House Hunting? Don’t Compromise on Storage
Compromise is good, especially when deciding what you want in a home as opposed to what other family members want. There are certain criteria, however, that you should think long and hard about giving up and adequate storage space should be at the top of the list.
The average American home contains 300,000 items, according to Los Angeles Times’ Mary MacVean. Realtor Magazine claims that not having enough storage space for all this “stuff” leads to buyer’s remorse for 80 percent of homebuyers.
Furthermore, one of every 10 households in the U.S. rents a storage unit, according to the Self Storage Association. If you are among them and you plan on moving all of your belongings from the unit to the new house, it’s wise to ensure there’s enough room for it all before signing the purchase contract.
To keep yourself from becoming distracted by other, more sexy features of a home, print off a copy of the U.S. Department of Housing and Urban Development’s (HUD) “Home Buying Checklist.” Look at number six on the list – in fact, burn it into your memory.
Bedroom storage needs
In the real estate industry, a room isn’t really a bedroom (and can’t be called one) unless it contains a closet. If you’re looking at a four-bedroom home and one of the bedrooms lacks a closet, you are, in reality, looking at a three-bedroom home. Why is this important? Because an appraiser will not evaluate this home as a four-bedroom home. And you shouldn’t either.
That said, when you’re touring a home, take a good look at the closets in the bedrooms. Don’t worry about being nosy; this is important stuff here, so swing open that closet door and take a good, long look inside.
First, the basics: is there enough room for the clothing that needs to be stored within? A tip-off that it might not be is if the closet is stuffed to overflowing with the current homeowner’s clothes.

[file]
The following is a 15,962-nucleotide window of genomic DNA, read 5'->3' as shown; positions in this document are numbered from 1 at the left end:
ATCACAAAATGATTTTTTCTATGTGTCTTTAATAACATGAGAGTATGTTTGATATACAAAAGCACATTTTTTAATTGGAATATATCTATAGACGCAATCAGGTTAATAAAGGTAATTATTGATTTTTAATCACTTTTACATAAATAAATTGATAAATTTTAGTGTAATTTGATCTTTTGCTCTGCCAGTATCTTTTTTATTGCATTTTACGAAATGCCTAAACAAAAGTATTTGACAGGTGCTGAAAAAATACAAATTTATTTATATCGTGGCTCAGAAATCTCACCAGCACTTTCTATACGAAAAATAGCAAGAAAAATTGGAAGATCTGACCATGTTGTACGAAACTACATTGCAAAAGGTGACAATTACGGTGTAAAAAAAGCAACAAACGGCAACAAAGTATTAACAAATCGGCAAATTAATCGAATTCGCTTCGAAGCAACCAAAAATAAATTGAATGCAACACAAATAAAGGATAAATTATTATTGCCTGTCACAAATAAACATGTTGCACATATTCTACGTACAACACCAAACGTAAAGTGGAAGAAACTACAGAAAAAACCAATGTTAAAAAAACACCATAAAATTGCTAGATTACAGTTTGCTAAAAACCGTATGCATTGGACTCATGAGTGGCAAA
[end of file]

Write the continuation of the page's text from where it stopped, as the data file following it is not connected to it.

Is there adequate shelving in the closet or, at least, room to add shelves? If you enjoy closet built-ins in your current home, ensure that there is enough room in the closets for those as well.
Don’t be surprised if you find most of the bathrooms you view to be sorely lacking in storage options. Tract homes, especially, offer little other than a few drawers and a cupboard or two beneath the vanity.
Consider a linen closet in the bathroom a bonus because you can store towels, toiletries and other items that are usually strewn across the counters because of a lack of storage space.
What about your kitchen stuff?
Most of the 80 percent of aforementioned home-buyers who claim to have “one major regret,” claim that if they had to do it again they would choose a home with more storage space. In the kitchen, adequate storage is a must.
If the kitchen in the home you’re considering lacks a pantry, guess where all those food items will have to be kept? That’s right, in the cupboards, taking valuable storage space for pots and pans, dishes, glassware and small appliances.
Don’t let the lack of a formal pantry spoil the chances of getting a home that you really want, however. If there is room to add one, you can have one built or even buy one of the clever storage solutions on the market today. Ikea has a number of items that make attractive and roomy pantries.
The rest of the story
Where will you store your linens, coats, gardening implements, home cleaning supplies and hobby items? What about the laundry room? Is there room for detergent, fabric softener and the other items you use?
Then, there’s the mudroom, which often ends up as the repository for items for which there is no storage space. Nasty dirty shoes and clothes, big, bulky winter recreation items and more all take up residence in the mudroom. Thankfully, if there is enough space here, a mudroom is the ideal area for built-ins in which you can store the overflow from the rest of the house, if need be.
Many home buyers underestimate how much space they’ll need for storage, so take a good look at your current situation before heading out to look at homes. In fact, take measurements at the current home and the new home so that you can make accurate comparisons. Like test driving a car, you are completely within your rights to inspect and measure areas of every home you tour to ensure that it meets your needs.